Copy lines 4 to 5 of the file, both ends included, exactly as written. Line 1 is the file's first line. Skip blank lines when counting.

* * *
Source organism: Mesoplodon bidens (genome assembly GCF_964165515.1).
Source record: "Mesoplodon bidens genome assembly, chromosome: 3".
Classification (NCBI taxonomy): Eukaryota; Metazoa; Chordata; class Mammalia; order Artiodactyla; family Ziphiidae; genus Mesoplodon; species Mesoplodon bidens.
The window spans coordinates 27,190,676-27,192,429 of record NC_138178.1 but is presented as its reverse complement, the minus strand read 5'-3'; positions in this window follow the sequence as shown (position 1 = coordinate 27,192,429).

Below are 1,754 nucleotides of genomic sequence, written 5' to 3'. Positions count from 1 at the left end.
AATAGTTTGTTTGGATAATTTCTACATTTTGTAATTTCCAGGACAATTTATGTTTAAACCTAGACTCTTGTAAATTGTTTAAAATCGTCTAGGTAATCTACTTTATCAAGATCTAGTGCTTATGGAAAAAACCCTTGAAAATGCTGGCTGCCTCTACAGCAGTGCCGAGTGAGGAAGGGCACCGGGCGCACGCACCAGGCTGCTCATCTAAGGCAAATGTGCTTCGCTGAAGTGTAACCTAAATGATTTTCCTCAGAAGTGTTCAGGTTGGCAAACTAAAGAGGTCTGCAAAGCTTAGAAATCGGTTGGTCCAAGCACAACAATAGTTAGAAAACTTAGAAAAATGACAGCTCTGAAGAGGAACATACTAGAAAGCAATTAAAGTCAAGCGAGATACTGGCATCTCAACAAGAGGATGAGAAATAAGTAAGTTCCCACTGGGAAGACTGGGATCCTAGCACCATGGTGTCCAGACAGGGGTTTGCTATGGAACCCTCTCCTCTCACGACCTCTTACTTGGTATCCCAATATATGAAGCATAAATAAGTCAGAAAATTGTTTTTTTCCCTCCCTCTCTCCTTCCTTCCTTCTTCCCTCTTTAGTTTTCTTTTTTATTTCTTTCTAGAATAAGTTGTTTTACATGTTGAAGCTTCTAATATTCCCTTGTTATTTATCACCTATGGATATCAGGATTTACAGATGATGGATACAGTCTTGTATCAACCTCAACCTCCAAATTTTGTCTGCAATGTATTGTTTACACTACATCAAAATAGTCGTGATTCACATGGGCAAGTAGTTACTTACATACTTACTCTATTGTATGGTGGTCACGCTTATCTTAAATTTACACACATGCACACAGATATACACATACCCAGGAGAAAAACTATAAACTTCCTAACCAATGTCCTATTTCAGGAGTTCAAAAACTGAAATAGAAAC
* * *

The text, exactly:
The window spans coordinates 27,190,676-27,192,429 of record NC_138178.1 but is presented as its reverse complement, the minus strand read 5'-3'; positions in this window follow the sequence as shown (position 1 = coordinate 27,192,429).

Below are 1,754 nucleotides of genomic sequence, written 5' to 3'. Positions count from 1 at the left end.